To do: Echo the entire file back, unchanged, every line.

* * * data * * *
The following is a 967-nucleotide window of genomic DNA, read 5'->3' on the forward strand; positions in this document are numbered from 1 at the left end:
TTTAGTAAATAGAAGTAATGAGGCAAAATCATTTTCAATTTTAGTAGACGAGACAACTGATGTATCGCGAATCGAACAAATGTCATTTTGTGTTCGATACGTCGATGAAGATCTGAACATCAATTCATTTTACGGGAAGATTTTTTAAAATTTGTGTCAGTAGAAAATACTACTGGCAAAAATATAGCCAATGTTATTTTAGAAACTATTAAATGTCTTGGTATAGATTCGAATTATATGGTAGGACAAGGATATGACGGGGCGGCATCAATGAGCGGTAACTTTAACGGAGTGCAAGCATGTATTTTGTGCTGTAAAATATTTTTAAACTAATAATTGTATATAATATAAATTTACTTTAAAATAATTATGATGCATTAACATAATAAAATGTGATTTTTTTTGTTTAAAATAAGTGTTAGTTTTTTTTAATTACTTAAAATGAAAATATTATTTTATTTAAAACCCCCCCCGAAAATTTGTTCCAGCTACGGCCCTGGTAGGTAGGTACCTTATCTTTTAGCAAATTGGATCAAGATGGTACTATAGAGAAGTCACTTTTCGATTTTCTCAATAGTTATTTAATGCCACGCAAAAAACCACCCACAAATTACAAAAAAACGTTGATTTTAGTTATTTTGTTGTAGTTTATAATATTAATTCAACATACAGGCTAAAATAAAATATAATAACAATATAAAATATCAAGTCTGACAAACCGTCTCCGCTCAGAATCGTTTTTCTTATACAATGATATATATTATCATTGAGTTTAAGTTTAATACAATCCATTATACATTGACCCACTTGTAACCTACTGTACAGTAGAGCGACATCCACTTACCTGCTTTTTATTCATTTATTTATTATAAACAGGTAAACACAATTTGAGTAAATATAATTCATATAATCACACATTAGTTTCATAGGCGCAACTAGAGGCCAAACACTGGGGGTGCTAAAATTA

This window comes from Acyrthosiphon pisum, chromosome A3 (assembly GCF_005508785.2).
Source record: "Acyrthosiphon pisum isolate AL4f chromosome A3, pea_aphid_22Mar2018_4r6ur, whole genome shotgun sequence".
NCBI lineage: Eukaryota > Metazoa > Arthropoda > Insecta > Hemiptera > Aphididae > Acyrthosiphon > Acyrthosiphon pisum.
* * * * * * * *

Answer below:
The following is a 967-nucleotide window of genomic DNA, read 5'->3' on the forward strand; positions in this document are numbered from 1 at the left end:
TTTAGTAAATAGAAGTAATGAGGCAAAATCATTTTCAATTTTAGTAGACGAGACAACTGATGTATCGCGAATCGAACAAATGTCATTTTGTGTTCGATACGTCGATGAAGATCTGAACATCAATTCATTTTACGGGAAGATTTTTTAAAATTTGTGTCAGTAGAAAATACTACTGGCAAAAATATAGCCAATGTTATTTTAGAAACTATTAAATGTCTTGGTATAGATTCGAATTATATGGTAGGACAAGGATATGACGGGGCGGCATCAATGAGCGGTAACTTTAACGGAGTGCAAGCATGTATTTTGTGCTGTAAAATATTTTTAAACTAATAATTGTATATAATATAAATTTACTTTAAAATAATTATGATGCATTAACATAATAAAATGTGATTTTTTTTGTTTAAAATAAGTGTTAGTTTTTTTTAATTACTTAAAATGAAAATATTATTTTATTTAAAACCCCCCCCGAAAATTTGTTCCAGCTACGGCCCTGGTAGGTAGGTACCTTATCTTTTAGCAAATTGGATCAAGATGGTACTATAGAGAAGTCACTTTTCGATTTTCTCAATAGTTATTTAATGCCACGCAAAAAACCACCCACAAATTACAAAAAAACGTTGATTTTAGTTATTTTGTTGTAGTTTATAATATTAATTCAACATACAGGCTAAAATAAAATATAATAACAATATAAAATATCAAGTCTGACAAACCGTCTCCGCTCAGAATCGTTTTTCTTATACAATGATATATATTATCATTGAGTTTAAGTTTAATACAATCCATTATACATTGACCCACTTGTAACCTACTGTACAGTAGAGCGACATCCACTTACCTGCTTTTTATTCATTTATTTATTATAAACAGGTAAACACAATTTGAGTAAATATAATTCATATAATCACACATTAGTTTCATAGGCGCAACTAGAGGCCAAACACTGGGGGTGCTAAAATTA

This window comes from Acyrthosiphon pisum, chromosome A3 (assembly GCF_005508785.2).
Source record: "Acyrthosiphon pisum isolate AL4f chromosome A3, pea_aphid_22Mar2018_4r6ur, whole genome shotgun sequence".
NCBI lineage: Eukaryota > Metazoa > Arthropoda > Insecta > Hemiptera > Aphididae > Acyrthosiphon > Acyrthosiphon pisum.